Gut and brain connection book
The gut-brain connection - Harvard HealthThe gut-brain connection is no joke; it can link anxiety to stomach problems and vice versa. Have you ever had a "gut-wrenching" experience? Do certain situations make you "feel nauseous"? Have you ever felt "butterflies" in your stomach? We use these expressions for a reason.
The Mind-Gut Connection - A Woman's Journey
The intricate, sensitive connection between the mind and the gut
Digestion and emotion have long been treated separately in medicine and science, like dots far apart on a map. Emeran Mayer starts to skillfully draw lines between these far-apart dots. Mayer uses the book to explain the different ways the gut and the brain communicate, emphasizing the nascent science on the important role played by the gut microbiota. He took seriously the patients who came into his office with bizarre-sounding stories—sudden, unexplained vomiting in the mornings; extreme anxiety about toxic waste in the colon. The book is the product of his lifelong drive to find out more. In the first part of the book, Mayer explains in patient detail how messages travel both upward and downward though mostly upward between the digestive system and the brain.
I was so constipated I collapsed on a gurney doubled over in pain. I was already anxious about my return to work with two kids, an early daycare pickup, and childcare costs doubling. I was frustrated by a lack of sleep and regularly went for cheesy pasta casseroles and banana bread over vegetables. When my symptoms started escalating—to stomach pains and heartburn, and later to achy joints and rashes—I made my way through more than a dozen doctors and medications searching for a diagnosis. Months later, I finally came to believe it had all started in my mind.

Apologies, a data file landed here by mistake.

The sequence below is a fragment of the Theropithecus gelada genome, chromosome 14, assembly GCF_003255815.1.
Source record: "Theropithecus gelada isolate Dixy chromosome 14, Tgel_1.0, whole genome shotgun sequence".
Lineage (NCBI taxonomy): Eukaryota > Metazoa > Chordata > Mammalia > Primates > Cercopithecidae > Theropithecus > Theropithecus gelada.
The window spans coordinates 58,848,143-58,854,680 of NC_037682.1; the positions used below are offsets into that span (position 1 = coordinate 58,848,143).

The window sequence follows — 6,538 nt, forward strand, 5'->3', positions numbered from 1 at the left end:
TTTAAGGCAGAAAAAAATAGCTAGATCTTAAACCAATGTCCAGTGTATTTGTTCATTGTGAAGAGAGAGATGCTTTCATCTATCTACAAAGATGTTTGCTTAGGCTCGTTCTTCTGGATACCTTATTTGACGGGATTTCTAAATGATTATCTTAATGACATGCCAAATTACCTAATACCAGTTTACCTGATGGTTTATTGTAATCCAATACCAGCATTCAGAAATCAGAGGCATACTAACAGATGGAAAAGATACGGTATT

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The ENS is two thin layers of more than million nerve cells lining your gastrointestinal tract from esophagus to rectum. Researchers are finding evidence that irritation in the gastrointestinal system may send signals to the central nervous system CNS that trigger mood changes. This new understanding of the ENS-CNS connection helps explain the effectiveness of IBS and bowel-disorder treatments such as antidepressants and mind-body therapies like cognitive behavioral therapy CBT and medical hypnotherapy. By now, we know that a healthy diet is important for physical well-being. Researchers are studying whether probiotics — live bacteria that are safe to eat — can improve gastrointestinal health and your mood. Pasricha says research suggests that digestive-system activity may affect cognition thinking skills and memory , too. Another area of interest: Discovering how signals from the digestive system affect metabolism, raising or reducing risk for health conditions like type 2 diabetes.